In our view: Cheers & Jeers

Crime rates fall in Clark County; judge’s conduct ends a long career



Cheers: To less crime in Clark County last year. Data compiled by the Washington Association of Sheriffs and Police Chiefs showed a decline in both violent and property crimes in 2011, with total reported crime falling by 5.8 percent. Reports of violent crime, including murder, forcible rape, robbery and aggravated assault, fell 2.9 percent. Property crimes such as burglary and theft were down 6 percent in Clark County as a whole.

Jeers: To former Clark County Superior Court Judge Edwin Poyfair. Poyfair, 68, retired from the bench April 30, and admits an investigation into his actions forced him to retire before his planned date. The Washington Commission on Judicial Conduct last week censured Poyfair for violating judicial canons in his handling of two parental custody cases last year. The conduct commission found that he had intimidated one child’s biological father and in another case called a parent a liar. Poyfair disputes the allegations. However, it resulted in an unfortunate end to Poyfair’s 20-year career on the bench.

Cheers: To the annual National Association of Letter Carriers’ food drive, which takes place today. Since 1993, the annual event has been an important milestone in the efforts to keep local hungry people fed year-round. Last year’s effort resulted in more than 1.4 million pounds of food being collected in Oregon and Southwest Washington, where it was later distributed. To participate, fill the bag you should have received in the mail this week, or any other sturdy bag, with food and leave it by your mailbox before today’s mail delivery. If you miss the deadline, or can’t donate today, take your food to any post office by Wednesday.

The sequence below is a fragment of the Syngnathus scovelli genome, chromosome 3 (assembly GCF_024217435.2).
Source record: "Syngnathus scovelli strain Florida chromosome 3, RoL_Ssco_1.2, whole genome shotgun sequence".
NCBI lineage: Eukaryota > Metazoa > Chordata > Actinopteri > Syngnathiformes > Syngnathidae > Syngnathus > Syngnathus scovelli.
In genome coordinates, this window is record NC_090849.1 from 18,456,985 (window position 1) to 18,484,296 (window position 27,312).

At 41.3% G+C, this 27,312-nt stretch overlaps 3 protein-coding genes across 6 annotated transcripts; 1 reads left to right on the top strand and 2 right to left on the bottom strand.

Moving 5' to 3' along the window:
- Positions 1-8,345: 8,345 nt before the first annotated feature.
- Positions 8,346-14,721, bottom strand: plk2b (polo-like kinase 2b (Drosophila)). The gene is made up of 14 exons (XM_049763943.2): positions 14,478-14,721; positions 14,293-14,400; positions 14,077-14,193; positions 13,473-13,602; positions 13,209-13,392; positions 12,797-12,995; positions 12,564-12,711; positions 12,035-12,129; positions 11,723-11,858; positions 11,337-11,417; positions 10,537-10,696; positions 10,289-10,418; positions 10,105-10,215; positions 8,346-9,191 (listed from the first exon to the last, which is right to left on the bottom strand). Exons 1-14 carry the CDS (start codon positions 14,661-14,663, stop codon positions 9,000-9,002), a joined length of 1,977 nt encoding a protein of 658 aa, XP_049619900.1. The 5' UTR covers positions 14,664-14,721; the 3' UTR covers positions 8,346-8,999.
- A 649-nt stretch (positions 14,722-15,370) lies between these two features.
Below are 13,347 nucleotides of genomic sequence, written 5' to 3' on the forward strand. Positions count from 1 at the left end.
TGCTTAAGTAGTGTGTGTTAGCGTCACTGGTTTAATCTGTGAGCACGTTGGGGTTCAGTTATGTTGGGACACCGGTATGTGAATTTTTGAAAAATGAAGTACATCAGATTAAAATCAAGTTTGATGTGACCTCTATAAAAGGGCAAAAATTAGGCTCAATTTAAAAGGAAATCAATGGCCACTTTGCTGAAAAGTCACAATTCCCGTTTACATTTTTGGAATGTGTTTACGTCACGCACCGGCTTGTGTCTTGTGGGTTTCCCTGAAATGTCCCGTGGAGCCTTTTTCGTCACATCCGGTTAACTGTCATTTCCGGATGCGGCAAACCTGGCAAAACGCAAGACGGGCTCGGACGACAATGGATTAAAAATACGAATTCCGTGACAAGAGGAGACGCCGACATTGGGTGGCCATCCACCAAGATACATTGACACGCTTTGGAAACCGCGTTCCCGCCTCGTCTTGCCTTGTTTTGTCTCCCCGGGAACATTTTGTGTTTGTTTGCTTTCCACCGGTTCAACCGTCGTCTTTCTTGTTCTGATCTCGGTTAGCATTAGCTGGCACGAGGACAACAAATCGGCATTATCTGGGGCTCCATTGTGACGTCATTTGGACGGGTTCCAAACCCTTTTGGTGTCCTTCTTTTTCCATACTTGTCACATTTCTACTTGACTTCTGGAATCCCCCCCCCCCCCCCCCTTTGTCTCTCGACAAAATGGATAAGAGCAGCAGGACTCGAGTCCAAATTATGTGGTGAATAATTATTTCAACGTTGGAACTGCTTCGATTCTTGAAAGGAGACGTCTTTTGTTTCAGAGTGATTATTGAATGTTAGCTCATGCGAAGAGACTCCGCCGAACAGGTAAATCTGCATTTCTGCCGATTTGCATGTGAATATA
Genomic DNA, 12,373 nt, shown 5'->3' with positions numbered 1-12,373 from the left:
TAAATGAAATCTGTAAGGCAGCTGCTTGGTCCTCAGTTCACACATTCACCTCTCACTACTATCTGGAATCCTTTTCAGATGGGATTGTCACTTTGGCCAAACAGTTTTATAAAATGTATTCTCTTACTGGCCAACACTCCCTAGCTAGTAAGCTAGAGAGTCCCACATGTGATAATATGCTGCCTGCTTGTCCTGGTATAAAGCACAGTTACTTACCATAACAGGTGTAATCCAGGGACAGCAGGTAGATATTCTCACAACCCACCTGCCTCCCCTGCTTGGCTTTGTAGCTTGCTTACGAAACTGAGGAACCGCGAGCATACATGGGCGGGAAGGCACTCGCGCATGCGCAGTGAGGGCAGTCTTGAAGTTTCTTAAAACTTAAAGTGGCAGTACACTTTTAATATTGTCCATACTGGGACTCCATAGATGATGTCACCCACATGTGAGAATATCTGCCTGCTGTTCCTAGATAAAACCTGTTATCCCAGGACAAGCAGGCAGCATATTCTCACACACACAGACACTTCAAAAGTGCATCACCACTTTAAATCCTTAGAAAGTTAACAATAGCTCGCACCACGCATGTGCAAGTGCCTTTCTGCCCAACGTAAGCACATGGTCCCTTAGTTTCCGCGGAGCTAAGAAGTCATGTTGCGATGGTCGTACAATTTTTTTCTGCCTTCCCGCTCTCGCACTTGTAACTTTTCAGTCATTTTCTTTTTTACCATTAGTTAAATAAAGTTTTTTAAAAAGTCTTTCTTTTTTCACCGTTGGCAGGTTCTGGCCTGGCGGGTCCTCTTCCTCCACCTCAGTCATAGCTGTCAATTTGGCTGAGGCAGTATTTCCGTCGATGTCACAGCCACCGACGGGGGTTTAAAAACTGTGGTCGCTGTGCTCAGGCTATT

Jeers: To toxins in the Columbia River. A federal study released this week found more than 100 toxic substances from everyday life are making their way through municipal sewage treatment plants and into the river. The toxins included flame retardants, pharmaceuticals, pesticides, personal care products, mercury, and cleaning products. The report included studies of water samples from nine treatment plants on the lower river, from Wenatchee to Longview, including Vancouver. Next, scientists will need to do more to identify the potential threats posed by the substances and what might be done to mitigate them.

Cheers: To a new phase of construction on the long-planned project to better connect downtown Vancouver with the Columbia River waterfront. The city is in the midst of a $44 million project to improve access to the former Boise Cascade mill site downstream of the Red Lion Hotel Vancouver at the Quay, which will be redeveloped into a district of residential, office, retail and recreational uses. But first a pair of century-old railroad bridges -- which are too low to allow many modern vehicles to pass underneath -- will be replaced in a project that is now starting. The next phase will be reconstruction of several downtown streets, which could go to contract later this year. When that work is done, downtown residents will reap the side benefit of the elimination of two grade-level railroad crossings and the dozens of horn blasts that accompany them all day and, especially, at night.

Jeers: To allergy season. The flip side of our beautiful spring and this weekend’s warm weather, hay fever is rapidly approaching its seasonal peak. Dr. Gregory Owens at The Vancouver Clinic shared his advice with LiveWell readers in Monday’s Columbian. He says stay ahead of the symptoms with medication; keep windows closed and use the air conditioning on peak pollen days; and keep yourself and your clothes clean, particularly after being outside. And don’t let the dog jump up on your lap.